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Baggage handler at Armstrong Airport in New Orleans killed in accident

Jermani Thompson's hair got tangled in the machinery of the belt loader. She was rushed to the hospital where she was pronounced dead.

KENNER, La. — 26-year-old Jermani Thompson was working as a baggage handling supervisor Tuesday night. Her team was unloading a Frontier flight shortly before 10:30 p.m., when, according to her employer, Thompson's hair got tangled in the machinery of the belt loader. She was rushed to the hospital where she was pronounced dead.

It's still unclear what killed her. The Jefferson Parish Coroner's Office plans to perform an autopsy in the next few days to find out exactly what happened.      

Thompson worked for GAT, a company that performs ground services for airlines. Mike Hough, CEO of GAT, says the company's leaders are "heartbroken and are supporting her family and her friends as best as we are able."

The timeline of the accident is still unclear. But multiple travelers at the airport questioned how it could happen in the first place. They questioned whether company safety policies go far enough. "You wear a hairnet in a restaurant," said Patrick Zertuche, who is visiting from San Antonio, "why aren't you doing a better job of protecting people in a workplace that is potentially so dangerous?"

Traveler Blaire Bass added the policies are, "something the airport itself needs to take on." Bass said she hopes authorities, "figure it out, and this never happens again."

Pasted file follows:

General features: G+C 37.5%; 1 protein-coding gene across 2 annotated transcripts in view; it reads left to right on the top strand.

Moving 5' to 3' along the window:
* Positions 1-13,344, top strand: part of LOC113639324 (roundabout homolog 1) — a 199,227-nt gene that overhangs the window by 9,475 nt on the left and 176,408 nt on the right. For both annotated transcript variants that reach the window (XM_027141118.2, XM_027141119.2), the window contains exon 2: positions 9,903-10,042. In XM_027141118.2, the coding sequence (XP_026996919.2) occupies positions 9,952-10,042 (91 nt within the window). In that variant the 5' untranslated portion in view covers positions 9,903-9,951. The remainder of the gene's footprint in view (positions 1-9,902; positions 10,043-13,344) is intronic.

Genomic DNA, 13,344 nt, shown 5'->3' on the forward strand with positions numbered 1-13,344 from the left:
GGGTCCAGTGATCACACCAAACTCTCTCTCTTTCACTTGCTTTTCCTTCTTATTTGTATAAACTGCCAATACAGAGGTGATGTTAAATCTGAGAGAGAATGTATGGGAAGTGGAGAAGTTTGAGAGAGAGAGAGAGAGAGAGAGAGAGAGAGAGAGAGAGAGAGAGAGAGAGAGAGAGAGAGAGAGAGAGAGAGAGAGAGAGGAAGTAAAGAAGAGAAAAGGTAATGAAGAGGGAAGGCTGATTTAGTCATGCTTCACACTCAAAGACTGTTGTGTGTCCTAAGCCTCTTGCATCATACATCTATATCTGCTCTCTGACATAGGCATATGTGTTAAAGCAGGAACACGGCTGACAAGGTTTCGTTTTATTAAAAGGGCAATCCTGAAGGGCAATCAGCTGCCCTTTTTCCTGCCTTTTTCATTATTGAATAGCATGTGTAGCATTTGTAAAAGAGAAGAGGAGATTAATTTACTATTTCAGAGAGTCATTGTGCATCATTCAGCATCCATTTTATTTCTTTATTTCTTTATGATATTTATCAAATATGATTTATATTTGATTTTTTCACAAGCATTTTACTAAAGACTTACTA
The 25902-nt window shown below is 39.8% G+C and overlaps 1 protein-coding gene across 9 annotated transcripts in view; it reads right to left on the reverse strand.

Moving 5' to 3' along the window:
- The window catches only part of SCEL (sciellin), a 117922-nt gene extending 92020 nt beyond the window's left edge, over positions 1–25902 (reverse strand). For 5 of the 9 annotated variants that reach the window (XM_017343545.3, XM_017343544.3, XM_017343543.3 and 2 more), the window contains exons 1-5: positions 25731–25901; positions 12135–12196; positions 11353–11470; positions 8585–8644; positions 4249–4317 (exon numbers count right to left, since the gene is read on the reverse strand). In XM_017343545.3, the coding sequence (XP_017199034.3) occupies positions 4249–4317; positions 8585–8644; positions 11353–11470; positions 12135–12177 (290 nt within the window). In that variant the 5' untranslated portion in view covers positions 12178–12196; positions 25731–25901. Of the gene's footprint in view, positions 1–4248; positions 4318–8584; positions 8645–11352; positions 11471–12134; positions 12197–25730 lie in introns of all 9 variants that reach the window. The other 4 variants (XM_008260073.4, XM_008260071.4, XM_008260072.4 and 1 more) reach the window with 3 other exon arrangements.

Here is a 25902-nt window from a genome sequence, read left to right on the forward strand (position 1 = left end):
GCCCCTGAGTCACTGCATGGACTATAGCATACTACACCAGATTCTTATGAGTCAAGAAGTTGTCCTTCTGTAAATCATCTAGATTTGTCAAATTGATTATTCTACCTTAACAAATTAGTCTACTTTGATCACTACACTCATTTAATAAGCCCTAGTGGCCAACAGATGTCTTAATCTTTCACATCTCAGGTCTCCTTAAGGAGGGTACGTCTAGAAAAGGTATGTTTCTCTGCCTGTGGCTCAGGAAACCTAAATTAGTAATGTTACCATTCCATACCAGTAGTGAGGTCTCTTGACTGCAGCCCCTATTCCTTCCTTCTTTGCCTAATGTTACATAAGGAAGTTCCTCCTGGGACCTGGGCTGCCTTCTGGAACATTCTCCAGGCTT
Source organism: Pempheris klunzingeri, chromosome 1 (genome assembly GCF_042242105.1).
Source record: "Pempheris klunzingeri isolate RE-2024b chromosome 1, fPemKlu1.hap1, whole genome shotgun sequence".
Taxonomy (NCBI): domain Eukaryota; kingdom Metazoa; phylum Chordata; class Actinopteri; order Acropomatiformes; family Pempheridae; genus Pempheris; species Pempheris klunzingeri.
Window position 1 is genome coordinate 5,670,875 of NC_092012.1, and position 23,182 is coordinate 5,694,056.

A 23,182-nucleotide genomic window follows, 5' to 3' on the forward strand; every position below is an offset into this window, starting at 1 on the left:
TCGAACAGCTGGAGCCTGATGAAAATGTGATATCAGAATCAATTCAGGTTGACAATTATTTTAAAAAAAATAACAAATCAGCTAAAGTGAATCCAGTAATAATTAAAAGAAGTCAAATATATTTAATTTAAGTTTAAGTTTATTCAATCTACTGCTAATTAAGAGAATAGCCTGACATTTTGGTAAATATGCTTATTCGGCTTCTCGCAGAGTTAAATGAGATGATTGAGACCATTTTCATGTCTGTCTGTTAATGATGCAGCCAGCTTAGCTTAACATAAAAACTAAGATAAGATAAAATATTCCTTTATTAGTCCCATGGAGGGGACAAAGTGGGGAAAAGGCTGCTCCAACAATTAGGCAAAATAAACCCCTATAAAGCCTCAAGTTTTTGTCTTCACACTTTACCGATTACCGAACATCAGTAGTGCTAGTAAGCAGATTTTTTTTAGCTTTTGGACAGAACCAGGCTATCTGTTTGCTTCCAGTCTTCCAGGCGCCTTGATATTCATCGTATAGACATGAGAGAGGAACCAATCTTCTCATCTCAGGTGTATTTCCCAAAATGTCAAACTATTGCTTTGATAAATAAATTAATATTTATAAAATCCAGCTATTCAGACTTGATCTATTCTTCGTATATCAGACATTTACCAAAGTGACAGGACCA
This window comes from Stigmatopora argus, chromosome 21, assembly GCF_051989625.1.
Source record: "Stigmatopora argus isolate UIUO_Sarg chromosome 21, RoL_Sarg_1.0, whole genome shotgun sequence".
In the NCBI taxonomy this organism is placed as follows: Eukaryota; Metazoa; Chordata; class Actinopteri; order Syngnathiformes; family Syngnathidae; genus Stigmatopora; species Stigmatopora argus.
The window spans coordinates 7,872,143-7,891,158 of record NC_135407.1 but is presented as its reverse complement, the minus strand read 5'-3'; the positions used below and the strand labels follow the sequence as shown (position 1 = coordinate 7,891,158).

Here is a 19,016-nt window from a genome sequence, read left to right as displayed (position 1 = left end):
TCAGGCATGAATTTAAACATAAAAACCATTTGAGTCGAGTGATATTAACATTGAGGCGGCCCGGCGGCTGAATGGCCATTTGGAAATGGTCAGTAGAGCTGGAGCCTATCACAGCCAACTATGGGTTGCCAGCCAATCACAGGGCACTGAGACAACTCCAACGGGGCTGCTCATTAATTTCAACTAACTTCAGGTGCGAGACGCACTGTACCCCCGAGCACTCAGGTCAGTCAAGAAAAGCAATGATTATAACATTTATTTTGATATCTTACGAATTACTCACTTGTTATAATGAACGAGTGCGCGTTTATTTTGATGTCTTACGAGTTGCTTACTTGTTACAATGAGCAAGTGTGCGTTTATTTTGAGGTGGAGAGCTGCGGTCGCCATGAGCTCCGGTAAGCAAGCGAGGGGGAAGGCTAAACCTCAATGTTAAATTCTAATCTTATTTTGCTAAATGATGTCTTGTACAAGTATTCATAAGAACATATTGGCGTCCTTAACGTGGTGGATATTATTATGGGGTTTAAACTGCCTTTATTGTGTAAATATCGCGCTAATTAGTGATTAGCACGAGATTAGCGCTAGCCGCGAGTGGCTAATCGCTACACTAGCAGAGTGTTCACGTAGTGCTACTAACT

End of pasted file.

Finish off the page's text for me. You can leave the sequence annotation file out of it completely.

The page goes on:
WWL-TV obtained a copy of GAT's employee handbook. On page 30, it reads: "Long hairstyles should be worn with hair pulled back off the face and neck to avoid interfering with job performance." It is unknown whether Thompson was following this policy at the time of the accident.

Hough insists GAT would "never prioritize on-time performance above safety," adding that he reminded employees of that policy in a company-wide email last week. 

In a follow-up question, WWL-TV asked how strictly the hair policy is enforced. Hough has yet to respond.

Spokespersons for both Armstrong International and Frontier Airlines offered their condolences to Thompson's loved ones.

Kevin Dolliole, the airport's Director, said in part, "Jermani was a part of our Airport family, and we will continue to support one another in any way we can during this trying time.”

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